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Friday, May 18, 2007

Commentary: Premature to Change Funding Mechanism

Kathryn B. Creedy

While the air traffic control system may have long ago broken down, it is premature to change the funding mechanism, especially when it results in fewer funds. More troubling, perhaps, is the industry and government attitude that passengers can be their personal ATM machines. Increased fees are felt much more keenly by regionals than long-haul passengers and have forced short-haul travelers onto the roads to either get to the hub or their ultimate destination.
Regardless of 40 years of failed modernization to cope with increasing traffic, passengers still keep crashing into a wall as more and more airports become congested, begging the question how much results from airline scheduling rather than air traffic control management and, if so, why other user rates should be raised. Those who watch over our tax dollars, including the General Accountability Office, have testified that the current funding mechanism will pay for the Next Generation ATC system.
I find it hard to accept that we should change the system, especially as it seems to reward the FAA for failing in so many areas and airlines for over scheduling. It has yet to outline exactly what it costs to serve various users. It has yet to do what the airlines have done since 911, streamline its operations into a more cost-effective oversight agency.
If you polled people about what it is they really want their government to do for them, it would be to protect them – from bad maintenance, not enough controllers, terrorists, bad drugs, bad business practices and bad food – yet our government explains away its shortcomings by saying we cannot afford to pay for all these things, unless, of course, we devise a user fee. It begs the question of what our tax dollars are actually paying for.
The ill-conceived $25 per-flight-segment fee would be disastrous for regionals whigh, according to RAA Vice President Faye Malarkey, would put regionals carriers $100 million in the red.
There is certainly plenty of ammunition supporting a massive capital needs in the coming decades. (See related stories in this issue.) Airports Council International – North America began its campaign to lift the cap on passenger facility charges citing a need for $87.4 billion over the next four years on new airport infrastructure. The DOT released a new report saying by 2025, 15 metropolitan areas will achieve gridlock, unless they make improvements. But ACI’s efforts would raise the cost of a roundtrip ticket from the current $18 to $30 if Atlanta has its way, which is in addition to a host of other fees placed on passengers to cover everything from security to quenching thirst.
One has only to look at the last decade to see the impact of increased costs on regional airline services. The commuter safety rule increased costs forcing many communities off the map. Related Story  Increased fees resulted in the loss of air service for still more communities.
While the major carriers may want a change in the funding mechanism, it is premature. They may be right that their passengers pay for the lion’s share of the system, but the system places top priority on the airlines, not airlines in general, mind you, but large aircraft operators in particular. So, just as the airlines have separated passengers into a caste system, so, too, has ATC created a similar caste system based on aircraft size. We all know the system is really a numbers game – moving the maximum number of passengers in a minimum amount of time – leaving regionals and all other users playing distant seconds and thirds to the needs of the large-aircraft operators. Indeed, that is unlikely to change.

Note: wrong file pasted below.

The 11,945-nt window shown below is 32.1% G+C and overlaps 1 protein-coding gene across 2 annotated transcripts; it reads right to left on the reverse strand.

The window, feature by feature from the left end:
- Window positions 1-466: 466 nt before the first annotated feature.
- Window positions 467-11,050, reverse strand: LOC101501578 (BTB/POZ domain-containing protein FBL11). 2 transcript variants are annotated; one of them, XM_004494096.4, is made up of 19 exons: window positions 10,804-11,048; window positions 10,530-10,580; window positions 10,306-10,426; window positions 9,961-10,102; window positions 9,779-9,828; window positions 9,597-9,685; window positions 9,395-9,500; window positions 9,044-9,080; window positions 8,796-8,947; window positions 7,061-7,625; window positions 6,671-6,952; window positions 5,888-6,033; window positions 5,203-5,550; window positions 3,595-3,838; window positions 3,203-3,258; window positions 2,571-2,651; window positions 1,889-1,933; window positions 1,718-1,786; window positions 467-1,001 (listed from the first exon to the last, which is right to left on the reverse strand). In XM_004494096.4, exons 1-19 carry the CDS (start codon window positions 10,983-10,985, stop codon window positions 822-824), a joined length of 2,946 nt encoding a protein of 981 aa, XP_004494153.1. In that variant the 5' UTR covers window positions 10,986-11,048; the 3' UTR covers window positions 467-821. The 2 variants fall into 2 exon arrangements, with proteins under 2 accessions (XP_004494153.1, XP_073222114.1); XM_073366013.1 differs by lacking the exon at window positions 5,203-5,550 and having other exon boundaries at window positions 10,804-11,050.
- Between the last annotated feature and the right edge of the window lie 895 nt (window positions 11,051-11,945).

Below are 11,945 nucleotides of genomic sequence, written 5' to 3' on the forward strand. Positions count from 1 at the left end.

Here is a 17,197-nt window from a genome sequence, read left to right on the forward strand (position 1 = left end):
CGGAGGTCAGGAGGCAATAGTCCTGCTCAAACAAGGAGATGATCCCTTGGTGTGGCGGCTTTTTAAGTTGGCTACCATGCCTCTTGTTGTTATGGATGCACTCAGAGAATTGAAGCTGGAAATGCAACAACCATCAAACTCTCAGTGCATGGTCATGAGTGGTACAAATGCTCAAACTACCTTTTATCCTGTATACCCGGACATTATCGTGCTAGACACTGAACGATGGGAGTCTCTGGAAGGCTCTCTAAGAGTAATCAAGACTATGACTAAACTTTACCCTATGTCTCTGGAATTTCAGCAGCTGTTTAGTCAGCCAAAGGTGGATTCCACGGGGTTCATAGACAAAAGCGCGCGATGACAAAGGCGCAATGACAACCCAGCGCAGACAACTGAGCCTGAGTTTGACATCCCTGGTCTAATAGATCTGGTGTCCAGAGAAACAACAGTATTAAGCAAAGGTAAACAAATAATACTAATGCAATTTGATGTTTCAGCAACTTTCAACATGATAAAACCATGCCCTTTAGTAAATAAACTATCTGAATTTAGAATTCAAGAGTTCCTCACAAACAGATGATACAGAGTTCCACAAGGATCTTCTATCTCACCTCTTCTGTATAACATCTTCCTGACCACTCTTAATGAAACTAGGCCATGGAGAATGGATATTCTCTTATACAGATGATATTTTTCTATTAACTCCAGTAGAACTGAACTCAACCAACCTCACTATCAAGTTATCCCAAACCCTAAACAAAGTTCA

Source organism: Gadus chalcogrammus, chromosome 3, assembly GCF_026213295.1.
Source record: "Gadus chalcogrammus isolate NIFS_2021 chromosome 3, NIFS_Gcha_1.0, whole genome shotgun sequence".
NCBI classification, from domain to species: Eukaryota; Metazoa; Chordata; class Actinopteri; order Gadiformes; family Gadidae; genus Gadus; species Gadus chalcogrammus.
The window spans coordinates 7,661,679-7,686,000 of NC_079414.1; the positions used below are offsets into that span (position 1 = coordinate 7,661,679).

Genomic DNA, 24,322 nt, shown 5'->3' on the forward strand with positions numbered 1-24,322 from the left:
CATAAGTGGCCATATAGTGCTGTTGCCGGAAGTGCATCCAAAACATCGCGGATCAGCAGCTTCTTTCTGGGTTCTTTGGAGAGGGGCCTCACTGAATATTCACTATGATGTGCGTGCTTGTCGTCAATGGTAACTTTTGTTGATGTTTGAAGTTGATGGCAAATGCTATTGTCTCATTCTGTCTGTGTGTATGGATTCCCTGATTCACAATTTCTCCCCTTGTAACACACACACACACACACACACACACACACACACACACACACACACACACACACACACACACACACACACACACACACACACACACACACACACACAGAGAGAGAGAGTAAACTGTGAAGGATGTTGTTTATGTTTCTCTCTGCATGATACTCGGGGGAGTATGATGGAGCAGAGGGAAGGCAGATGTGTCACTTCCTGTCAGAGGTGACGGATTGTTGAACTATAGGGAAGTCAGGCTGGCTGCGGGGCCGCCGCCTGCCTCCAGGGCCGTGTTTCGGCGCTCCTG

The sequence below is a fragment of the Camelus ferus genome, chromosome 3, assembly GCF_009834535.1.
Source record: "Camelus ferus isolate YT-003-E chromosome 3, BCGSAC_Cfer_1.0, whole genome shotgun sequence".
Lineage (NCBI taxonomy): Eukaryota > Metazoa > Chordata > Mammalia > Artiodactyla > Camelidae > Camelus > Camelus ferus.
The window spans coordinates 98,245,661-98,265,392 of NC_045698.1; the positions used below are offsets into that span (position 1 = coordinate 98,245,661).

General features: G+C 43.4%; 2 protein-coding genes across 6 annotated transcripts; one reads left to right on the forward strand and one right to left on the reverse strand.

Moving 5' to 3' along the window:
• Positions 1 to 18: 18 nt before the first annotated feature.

The airlines charge that it is unfair for their passenger to foot the bill that includes corporate and other users. Unfair? Other users are not getting off scott free. They pay for the system through fuel taxes, and one association reported efforts to more than double them while eliminating the commercial fuel tax.
But consider this: It is unfair to rank passengers into caste system. It in unfair to nickel and dime passengers by charging them an overblown fee for everything under the sun including booking a seat. It is unfair for tickets to go up and service to go down. It is unfair that one is threatened with being a security risk for merely complaining or asking a question. It is unfair for passengers to be held captive on delayed flights with little explanation. It is unfair for regionals to be blamed for consumer problems when it is the majors that are controlling the flight. It is unfair that even though passengers are paying taxes for government services, they have to pay all over again through fees, surcharges and ticket taxes. And it is unfair for airlines to squeeze employees yet reward execs with obscene payouts.
This is not unique to aviation. It is unfair we get nickel and dimed by banks and credit card companies who charge nonsense fees that only serve to feed the bottom line. It is unfair that, while oil companies are raking in record profits, the price of a tank of gas still escalates. It is unfair that any meager raise is eaten up by higher health insurance costs that still leave consumers in massive debt. Call me Pollyanna, but most importantly, it is unfair that they can all get away with this because there is no one in Washington truly representing the people.
So, if some big lobby wants to complain that something is unfair, get in line. Based on the changes in airline economics and service in the last decade, the current funding system is more than fair because airline passengers are getting what they are paying for, priority in a system that has been broken for far too long.
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